General Beltings (GBH) reported a 28 percent slump in sales volumes in the first five months of the year as disposable income in the market dwindles, coupled with power outages that have seen industry fail to operate at capacity.
Despite volumes slowing down by almost 30 percent, revenues went up 116 percent reflecting forex induced inflation that saw prices going up by as much as six times on the formal market and more than ten times on the parallel market in line with prevailing interbank and parallel market rates.
MD Wilbroad Tsuroh told the company’s annual general meeting yesterday US dollar revenue went down 23 percent in the period under review.
At Cernol, volumes went down 8 percent and revenue 105 percent up with US dollar revenues falling by 6 percent.
Tsuroh said overall total volumes went down 13,7 percent from 365t to 310 and total revenue up 110 percent.
He said margins are in line with budgets year to date.
Tsuroh said value proposition targets and import parity was being achieved with support from key customers having been critical especially in the mining sector for conveyer belts.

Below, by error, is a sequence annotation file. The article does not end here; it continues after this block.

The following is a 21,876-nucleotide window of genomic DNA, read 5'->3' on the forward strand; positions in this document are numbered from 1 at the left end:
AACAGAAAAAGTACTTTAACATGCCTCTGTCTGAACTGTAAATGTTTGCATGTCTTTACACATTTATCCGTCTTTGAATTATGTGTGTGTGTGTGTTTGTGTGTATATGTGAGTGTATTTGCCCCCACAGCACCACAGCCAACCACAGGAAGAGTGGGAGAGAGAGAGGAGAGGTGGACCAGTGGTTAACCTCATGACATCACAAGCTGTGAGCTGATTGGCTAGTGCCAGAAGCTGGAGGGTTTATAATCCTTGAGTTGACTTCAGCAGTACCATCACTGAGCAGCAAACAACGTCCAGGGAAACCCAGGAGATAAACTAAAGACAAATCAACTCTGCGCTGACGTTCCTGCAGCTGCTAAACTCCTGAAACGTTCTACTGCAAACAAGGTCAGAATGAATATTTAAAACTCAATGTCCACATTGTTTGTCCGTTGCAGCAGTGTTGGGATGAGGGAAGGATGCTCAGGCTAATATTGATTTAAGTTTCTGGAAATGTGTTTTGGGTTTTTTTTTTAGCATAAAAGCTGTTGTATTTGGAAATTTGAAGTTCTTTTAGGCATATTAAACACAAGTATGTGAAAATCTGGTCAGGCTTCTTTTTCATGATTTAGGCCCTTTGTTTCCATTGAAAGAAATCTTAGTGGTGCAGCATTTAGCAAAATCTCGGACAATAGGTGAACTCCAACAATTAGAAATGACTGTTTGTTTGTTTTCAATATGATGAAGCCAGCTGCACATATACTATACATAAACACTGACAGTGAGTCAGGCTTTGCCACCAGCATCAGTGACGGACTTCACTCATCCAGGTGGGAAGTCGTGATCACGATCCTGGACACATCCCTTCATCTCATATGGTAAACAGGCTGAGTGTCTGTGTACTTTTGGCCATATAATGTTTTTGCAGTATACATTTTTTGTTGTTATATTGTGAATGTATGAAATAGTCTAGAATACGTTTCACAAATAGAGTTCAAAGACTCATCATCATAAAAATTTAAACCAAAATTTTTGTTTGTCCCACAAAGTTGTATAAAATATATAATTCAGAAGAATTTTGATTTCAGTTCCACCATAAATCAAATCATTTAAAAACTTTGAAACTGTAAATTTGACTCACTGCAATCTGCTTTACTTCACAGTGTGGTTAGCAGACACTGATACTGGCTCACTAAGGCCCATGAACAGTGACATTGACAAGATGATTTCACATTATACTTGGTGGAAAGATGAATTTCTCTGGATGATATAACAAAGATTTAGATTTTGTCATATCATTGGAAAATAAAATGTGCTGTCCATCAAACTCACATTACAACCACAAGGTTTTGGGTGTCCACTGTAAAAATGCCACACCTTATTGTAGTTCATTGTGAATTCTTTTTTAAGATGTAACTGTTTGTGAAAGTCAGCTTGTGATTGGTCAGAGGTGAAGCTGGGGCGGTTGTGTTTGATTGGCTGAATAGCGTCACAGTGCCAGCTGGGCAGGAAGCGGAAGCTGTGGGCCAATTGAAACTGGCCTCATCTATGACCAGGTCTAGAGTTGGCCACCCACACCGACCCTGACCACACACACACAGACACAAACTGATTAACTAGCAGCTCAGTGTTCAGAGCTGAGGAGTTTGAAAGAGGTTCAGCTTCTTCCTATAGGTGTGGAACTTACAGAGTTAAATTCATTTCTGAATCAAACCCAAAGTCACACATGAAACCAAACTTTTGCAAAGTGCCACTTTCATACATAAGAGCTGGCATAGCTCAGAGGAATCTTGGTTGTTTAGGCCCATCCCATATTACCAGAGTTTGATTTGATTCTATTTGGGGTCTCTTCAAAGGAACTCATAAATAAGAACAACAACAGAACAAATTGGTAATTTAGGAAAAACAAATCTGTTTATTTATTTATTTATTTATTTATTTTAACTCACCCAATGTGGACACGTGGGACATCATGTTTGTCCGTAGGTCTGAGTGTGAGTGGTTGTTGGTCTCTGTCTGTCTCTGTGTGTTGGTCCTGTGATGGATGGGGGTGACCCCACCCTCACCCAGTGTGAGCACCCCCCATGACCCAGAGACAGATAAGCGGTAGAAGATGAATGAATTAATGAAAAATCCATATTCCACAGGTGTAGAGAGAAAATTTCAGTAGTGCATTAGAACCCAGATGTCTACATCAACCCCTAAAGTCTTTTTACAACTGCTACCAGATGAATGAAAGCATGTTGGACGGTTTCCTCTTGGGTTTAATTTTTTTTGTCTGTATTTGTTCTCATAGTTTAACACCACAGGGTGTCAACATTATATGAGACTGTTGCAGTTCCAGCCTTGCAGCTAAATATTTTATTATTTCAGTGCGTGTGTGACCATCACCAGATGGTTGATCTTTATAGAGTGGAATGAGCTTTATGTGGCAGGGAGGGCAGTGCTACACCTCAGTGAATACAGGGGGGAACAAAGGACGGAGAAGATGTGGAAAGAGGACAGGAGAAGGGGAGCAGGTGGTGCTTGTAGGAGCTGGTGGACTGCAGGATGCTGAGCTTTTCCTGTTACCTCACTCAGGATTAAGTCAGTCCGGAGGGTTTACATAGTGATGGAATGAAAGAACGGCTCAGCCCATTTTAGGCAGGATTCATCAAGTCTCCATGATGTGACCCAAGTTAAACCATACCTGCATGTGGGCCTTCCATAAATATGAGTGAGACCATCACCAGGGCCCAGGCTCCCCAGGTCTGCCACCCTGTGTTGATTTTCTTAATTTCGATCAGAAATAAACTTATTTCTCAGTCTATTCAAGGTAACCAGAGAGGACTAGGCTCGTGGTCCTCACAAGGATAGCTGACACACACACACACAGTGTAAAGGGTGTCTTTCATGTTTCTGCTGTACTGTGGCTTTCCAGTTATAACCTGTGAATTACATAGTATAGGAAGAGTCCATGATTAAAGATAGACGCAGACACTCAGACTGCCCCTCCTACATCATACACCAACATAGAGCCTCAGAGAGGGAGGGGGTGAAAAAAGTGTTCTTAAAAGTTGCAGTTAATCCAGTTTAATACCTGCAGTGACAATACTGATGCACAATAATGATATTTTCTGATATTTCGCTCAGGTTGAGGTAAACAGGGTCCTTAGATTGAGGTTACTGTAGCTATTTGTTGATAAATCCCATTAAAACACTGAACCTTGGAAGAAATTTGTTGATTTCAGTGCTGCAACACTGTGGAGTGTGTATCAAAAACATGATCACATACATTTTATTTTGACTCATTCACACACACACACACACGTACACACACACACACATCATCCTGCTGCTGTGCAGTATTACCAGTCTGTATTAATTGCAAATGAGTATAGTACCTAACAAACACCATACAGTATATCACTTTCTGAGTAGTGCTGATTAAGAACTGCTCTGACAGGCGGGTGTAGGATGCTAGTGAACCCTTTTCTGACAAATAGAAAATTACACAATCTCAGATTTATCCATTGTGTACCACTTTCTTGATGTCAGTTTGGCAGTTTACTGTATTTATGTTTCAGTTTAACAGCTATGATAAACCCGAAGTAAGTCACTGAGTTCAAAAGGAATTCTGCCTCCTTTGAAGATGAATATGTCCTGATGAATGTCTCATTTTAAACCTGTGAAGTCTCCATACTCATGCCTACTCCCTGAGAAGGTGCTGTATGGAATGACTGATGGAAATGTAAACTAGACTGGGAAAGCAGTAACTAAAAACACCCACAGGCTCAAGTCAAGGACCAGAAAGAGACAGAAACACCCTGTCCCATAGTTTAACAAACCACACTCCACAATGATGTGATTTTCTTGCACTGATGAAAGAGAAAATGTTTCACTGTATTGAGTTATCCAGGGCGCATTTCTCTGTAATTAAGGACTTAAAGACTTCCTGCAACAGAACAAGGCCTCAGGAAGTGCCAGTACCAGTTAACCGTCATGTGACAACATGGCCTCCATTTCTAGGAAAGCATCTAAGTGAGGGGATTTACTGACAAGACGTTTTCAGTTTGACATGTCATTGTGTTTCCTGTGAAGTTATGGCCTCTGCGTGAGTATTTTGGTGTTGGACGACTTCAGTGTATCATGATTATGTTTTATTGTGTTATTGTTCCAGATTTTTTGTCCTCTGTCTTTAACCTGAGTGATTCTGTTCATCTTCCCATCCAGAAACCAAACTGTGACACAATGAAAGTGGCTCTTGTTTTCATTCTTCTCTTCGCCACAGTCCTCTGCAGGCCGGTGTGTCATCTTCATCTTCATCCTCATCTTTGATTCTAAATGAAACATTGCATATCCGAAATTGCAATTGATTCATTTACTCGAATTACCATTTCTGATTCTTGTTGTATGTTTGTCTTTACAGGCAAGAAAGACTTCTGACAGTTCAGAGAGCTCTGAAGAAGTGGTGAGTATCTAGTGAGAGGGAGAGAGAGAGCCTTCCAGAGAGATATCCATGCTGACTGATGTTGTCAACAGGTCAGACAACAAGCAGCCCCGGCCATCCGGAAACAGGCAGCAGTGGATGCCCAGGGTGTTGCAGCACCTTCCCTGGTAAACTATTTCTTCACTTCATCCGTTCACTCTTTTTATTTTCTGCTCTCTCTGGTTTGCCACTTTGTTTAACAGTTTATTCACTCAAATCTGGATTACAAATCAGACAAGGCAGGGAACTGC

“GBH has a technical partnership, for short term financing, with NUVO which allows GBH shorter order turnarounds,” he said.
About the same time prior year, GBH forecast growth for its business buoyed by demand for its products from the mining sector.
At the time, new equipment had been delivered and commissioned resulting in manufacturing efficiencies. The equipment at the company’s plant replaced old components after auditors noted losses from antiquated equipment.
In the financial year for the period to December 2018, GBH reported turnover of US$4,743 million which was in line with prior year’s US$4,756 million with both divisions complementing each other.
Throughout the year, GBH said in its annual report, the company defended its market position through delivering a commensurate value proposition to its customers underpinned by improved operational efficiencies.
Gross profit at US$1,368 million was a 3 percent improvement on the prior year’s US$1,325 million due to improved throughput in the chemicals division and a favourable product mix at the rubber division.
“Operating expenses at US$ 1,725 million were 3 percent above prior year’s US$1,656 million despite inflationary pressure on expenses and partial reinstatement of salary cuts in the last quarter of the year,” the company said.
As a result an operating loss of US$323 000 was recorded against a prior year operating profit of US$6 000.
Finance costs at US$243 000 were 24 percent higher than the prior year’s cost of US$195 000 due to interest charges on legacy debt while average finance cost was at 12 percent per annum.